Wednesday, September 07, 2005

FEMA Can't Seem to Get Anything Right

As the the flood waters from Hurricane Katrina recede, the number of voices that have criticized the FEMA for its rescue efforts in the hurricane's wake have approached untold millions. People all over the world are weighing in on the government agency's ridiculously slow response to Katrina's devastation, and the entire fiasco represents yet another blemish on the Bush Administration's less than stellar record. Between turning much-needed aid workers away from the region, to waiting days before mass evacuations began, FEMA definitely has a lot of 'splainin to do.

And the criticism and complaints continue to mount. Today, it was revealed that FEMA's emergency response websites are not Mac or Linux compatible meaning that emergency workers who are not running Windows XP and Internet Explorer 6 cannot use the aid website that FEMA has established. While this might not mean much on the surface at first, the fact is that many aid workers use either Linux distributions or donated computers that are running an OS that is older than XP. In order to gain access to the site, aid workers have to tap into already stretched funds in order to buy OS licenses from Microsoft.

Sigh. Just another crappy reminder of how bureaucratic our government really is.


Blogger Freebird said...

It's downright criminal what they did to those people.

7:20 PM  
Blogger Robert said...

Any Windows OS including 98, not just XP, will work as long as IE6 is on the computer. In fact, you could even use Linux with IE6 running under Wine. Many Linux users would know how to do that. I don't know if there is a comparable program under OS X.

Plus, it may be possible to spoof the user-agent setting of Mozilla to make it appear as IE to the site. Sometimes programmers get lazy and just forbid any browser that isn't IE even though the others would work.

Other OS's only represent about 4% of all OSs sold in the US but Macs are real popular with students so it should have been forseen.

Despite possible workarounds, it's still bad programming practice. The thing that is odd about it is they choose JSP for their error message. If they're using JSP (Java), it is supposed to be universal.

I don't know if I'd blame FEMA for that, though ultimately they are responsible. They probably paid a contractor to do it. With Government contracts, if you don't specify it, they don't do it. Since most people don't use the other browsers, whoever did the specifying probably didn't even think about the possibility of another browser. A good programming shop should have alerted them to the possibility but we'll never know. It wouldn't come out under acceptance testing unless someone tested it with a Mac/Linux machine.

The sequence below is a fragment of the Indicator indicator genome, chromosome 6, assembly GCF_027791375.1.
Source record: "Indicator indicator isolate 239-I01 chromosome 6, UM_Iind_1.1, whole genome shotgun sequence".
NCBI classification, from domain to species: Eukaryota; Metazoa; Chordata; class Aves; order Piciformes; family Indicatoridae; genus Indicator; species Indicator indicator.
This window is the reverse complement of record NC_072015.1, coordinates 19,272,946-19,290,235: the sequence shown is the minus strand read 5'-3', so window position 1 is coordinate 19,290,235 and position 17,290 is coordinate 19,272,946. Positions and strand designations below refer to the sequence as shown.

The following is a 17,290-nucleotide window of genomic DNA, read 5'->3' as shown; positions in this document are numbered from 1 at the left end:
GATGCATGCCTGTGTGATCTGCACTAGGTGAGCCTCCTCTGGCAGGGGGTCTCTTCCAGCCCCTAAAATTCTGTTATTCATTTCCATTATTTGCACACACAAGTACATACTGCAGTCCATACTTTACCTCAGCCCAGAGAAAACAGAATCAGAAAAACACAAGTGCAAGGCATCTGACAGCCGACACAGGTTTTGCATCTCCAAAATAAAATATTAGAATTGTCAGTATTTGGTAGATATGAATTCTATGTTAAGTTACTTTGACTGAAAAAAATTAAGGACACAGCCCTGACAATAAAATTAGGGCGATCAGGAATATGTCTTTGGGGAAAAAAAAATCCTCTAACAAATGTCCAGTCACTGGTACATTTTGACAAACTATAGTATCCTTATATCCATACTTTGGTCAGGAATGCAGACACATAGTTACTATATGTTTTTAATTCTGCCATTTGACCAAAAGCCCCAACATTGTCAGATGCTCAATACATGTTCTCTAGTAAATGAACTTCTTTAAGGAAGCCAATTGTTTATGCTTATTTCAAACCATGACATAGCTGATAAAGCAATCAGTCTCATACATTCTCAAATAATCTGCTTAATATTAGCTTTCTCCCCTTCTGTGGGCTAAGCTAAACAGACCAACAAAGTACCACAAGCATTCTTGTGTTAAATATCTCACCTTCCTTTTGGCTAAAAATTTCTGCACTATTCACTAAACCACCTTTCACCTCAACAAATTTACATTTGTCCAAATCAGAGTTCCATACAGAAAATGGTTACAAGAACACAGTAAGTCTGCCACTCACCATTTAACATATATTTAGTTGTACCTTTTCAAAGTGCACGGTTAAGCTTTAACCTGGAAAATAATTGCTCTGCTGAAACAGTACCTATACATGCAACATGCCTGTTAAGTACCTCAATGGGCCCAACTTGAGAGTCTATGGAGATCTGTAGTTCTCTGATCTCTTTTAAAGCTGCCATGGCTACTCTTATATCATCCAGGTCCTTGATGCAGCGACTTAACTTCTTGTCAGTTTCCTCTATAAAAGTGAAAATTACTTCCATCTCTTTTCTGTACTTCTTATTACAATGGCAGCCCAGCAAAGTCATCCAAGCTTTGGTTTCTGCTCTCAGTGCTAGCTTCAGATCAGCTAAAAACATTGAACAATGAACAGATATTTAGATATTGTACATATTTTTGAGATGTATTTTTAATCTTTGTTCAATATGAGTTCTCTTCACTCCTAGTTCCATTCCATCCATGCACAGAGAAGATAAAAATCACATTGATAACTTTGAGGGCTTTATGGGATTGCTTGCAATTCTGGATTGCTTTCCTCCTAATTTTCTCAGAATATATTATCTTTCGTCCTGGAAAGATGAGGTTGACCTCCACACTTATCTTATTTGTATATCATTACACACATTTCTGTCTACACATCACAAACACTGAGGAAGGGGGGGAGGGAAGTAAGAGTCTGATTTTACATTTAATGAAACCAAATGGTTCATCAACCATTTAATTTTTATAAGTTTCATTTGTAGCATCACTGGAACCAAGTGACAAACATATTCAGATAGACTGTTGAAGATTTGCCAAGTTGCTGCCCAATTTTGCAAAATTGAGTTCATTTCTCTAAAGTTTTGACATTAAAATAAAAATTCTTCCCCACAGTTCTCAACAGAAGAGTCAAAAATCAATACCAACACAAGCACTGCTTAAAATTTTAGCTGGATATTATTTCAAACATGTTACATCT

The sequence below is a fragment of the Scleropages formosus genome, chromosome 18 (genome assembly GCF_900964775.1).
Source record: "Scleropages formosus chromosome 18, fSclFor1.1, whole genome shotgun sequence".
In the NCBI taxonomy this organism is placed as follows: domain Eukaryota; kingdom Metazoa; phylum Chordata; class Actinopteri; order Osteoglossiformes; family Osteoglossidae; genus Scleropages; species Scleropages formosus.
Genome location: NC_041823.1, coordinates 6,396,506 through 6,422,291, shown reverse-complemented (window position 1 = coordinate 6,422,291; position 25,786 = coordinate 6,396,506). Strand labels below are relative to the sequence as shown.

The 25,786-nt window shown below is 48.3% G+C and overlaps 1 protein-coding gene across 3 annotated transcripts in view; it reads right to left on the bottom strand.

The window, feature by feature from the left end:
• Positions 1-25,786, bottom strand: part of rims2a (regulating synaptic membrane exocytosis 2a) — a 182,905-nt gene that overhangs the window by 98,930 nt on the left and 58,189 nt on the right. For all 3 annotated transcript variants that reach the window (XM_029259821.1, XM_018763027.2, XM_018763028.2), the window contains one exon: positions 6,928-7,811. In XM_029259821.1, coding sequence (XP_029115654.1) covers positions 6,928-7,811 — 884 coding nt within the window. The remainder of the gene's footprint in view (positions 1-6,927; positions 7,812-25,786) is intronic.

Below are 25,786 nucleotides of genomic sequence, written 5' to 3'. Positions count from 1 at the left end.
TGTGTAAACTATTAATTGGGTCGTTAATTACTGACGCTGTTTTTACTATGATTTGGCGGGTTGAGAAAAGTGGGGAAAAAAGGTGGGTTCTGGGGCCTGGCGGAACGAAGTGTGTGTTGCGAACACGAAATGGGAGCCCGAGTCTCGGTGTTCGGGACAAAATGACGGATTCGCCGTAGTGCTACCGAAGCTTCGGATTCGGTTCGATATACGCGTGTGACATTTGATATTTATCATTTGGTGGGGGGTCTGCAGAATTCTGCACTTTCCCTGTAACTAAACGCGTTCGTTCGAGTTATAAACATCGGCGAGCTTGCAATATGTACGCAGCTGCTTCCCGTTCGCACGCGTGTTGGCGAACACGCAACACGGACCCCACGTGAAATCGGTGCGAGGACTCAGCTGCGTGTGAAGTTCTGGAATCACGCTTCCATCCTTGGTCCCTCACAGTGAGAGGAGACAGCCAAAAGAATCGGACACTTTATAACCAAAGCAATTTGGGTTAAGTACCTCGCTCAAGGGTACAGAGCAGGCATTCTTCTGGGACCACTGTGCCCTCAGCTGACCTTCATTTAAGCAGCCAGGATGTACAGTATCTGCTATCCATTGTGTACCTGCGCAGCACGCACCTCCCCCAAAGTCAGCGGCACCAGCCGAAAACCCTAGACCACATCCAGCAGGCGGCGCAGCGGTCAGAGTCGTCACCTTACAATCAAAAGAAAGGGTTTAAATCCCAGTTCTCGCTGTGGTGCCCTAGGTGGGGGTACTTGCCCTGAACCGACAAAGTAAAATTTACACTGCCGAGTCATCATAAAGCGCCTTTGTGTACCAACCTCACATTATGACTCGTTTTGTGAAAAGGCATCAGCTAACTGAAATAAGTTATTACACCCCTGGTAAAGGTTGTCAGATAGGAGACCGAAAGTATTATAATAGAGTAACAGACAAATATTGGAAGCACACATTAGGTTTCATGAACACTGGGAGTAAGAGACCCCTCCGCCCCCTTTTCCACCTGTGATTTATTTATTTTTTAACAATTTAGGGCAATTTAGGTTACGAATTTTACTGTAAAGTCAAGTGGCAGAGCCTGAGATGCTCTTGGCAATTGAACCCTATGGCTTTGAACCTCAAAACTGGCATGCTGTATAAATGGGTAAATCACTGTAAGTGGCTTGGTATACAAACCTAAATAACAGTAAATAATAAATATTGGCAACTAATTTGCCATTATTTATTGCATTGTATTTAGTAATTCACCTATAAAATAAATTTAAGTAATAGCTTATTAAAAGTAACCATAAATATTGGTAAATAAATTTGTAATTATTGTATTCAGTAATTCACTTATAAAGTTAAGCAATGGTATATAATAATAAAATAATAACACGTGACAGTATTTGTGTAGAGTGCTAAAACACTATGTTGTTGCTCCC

It is possible to register via phone and a 1-800 number, an option that is presented on the site just before the online registration form.

12:52 PM  
Blogger djkibblesnbits said...

There are plenty of programs available on OS X that mimic IE6, such as the Opera browser, which includes the IE6 profile. But, why should people have to resort to such measures in the first place? I agree that FEMA probably did contact the website work to someone else, but, come on, why should any government website run only on one operating system, especially considering that the government is moving away from the Wintel environment? They should have definitely been more careful about who they contracted that work to.

Not to mention that it's actually easier to make a website that conforms to open-standards instead of to just IE6...that's just plain stupidity on the contractor's part. You hit the nail on the head with the JSP thing.

I'm happy to see that I have a computer-savvy reader on my hands. Yay! :-)

2:56 AM  
Blogger Robert said...

Yeah it sucks that you have to do work-arounds but when you're not the big dog and the big-dog is real big, you either do it their way or you get left out.

Actually, I don't believe government is moving away from Wintel. That's the odd part in light of the monopoly action brought about by the US government. The Navy and Marine corps are actually more geared to it than they were 5 years ago with their NMCI effort (Navy & Marine Corps Internet), moving away from the more expensive Sun systems in favor of Wintel platforms. NMCI mandates Wintel platforms for everyday use.

Plus, government mandates that purchase contracts have to be provided to the lowest bidder; an advantage which Wintel has over Mac & Sun. We fight this all the time when purchasing hardware even down to the component level (e.g. "Why do you need this video card when this one is $20 cheaper?").

As for ease of programming, it's always easier to program exclusively for one browser than to do a cross platform build because until they all agree, you're forced stick to very basic code (which isn't very flashy) or you do a check for each type of browser and write code for that browser. Things are getting better now but in the early days of web programming, it was pretty convuluted. Try doing anything fancy in CSS that's cross platform. You'll quickly find it isn't easier than just programming for IE.

3:20 PM  
Blogger Wireman said...

I've been trying to wait to write about the hurricane and have been doing some research through google to see what resources were/are out there to prevent this in the future.

"Preparation through education is less costly than learning through tragedy."

10:02 PM  

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